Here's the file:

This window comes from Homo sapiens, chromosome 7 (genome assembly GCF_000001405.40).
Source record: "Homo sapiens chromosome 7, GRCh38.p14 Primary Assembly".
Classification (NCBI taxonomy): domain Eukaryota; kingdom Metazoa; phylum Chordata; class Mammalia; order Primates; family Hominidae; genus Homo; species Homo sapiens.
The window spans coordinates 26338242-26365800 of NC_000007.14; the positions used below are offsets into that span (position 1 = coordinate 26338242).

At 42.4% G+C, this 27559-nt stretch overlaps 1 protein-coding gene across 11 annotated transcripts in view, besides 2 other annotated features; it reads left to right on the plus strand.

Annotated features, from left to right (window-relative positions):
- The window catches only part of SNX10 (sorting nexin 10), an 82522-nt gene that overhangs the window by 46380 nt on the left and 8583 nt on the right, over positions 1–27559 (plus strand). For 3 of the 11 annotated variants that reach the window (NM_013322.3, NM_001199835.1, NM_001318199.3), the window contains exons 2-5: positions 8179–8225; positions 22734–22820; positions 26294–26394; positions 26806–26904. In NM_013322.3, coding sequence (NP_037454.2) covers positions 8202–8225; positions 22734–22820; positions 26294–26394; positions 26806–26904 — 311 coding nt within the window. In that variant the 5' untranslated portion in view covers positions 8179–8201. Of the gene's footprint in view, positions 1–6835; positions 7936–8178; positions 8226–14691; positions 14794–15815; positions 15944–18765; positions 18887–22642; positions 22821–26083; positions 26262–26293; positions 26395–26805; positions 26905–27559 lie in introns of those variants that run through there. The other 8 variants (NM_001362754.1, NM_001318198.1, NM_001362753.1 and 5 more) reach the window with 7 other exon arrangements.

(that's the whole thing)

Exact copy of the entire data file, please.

This window comes from Homo sapiens, chromosome 7 (genome assembly GCF_000001405.40).
Source record: "Homo sapiens chromosome 7, GRCh38.p14 Primary Assembly".
Classification (NCBI taxonomy): domain Eukaryota; kingdom Metazoa; phylum Chordata; class Mammalia; order Primates; family Hominidae; genus Homo; species Homo sapiens.
The window spans coordinates 26338242-26365800 of NC_000007.14; the positions used below are offsets into that span (position 1 = coordinate 26338242).

At 42.4% G+C, this 27559-nt stretch overlaps 1 protein-coding gene across 11 annotated transcripts in view, besides 2 other annotated features; it reads left to right on the plus strand.

Annotated features, from left to right (window-relative positions):
- The window catches only part of SNX10 (sorting nexin 10), an 82522-nt gene that overhangs the window by 46380 nt on the left and 8583 nt on the right, over positions 1–27559 (plus strand). For 3 of the 11 annotated variants that reach the window (NM_013322.3, NM_001199835.1, NM_001318199.3), the window contains exons 2-5: positions 8179–8225; positions 22734–22820; positions 26294–26394; positions 26806–26904. In NM_013322.3, coding sequence (NP_037454.2) covers positions 8202–8225; positions 22734–22820; positions 26294–26394; positions 26806–26904 — 311 coding nt within the window. In that variant the 5' untranslated portion in view covers positions 8179–8201. Of the gene's footprint in view, positions 1–6835; positions 7936–8178; positions 8226–14691; positions 14794–15815; positions 15944–18765; positions 18887–22642; positions 22821–26083; positions 26262–26293; positions 26395–26805; positions 26905–27559 lie in introns of those variants that run through there. The other 8 variants (NM_001362754.1, NM_001318198.1, NM_001362753.1 and 5 more) reach the window with 7 other exon arrangements.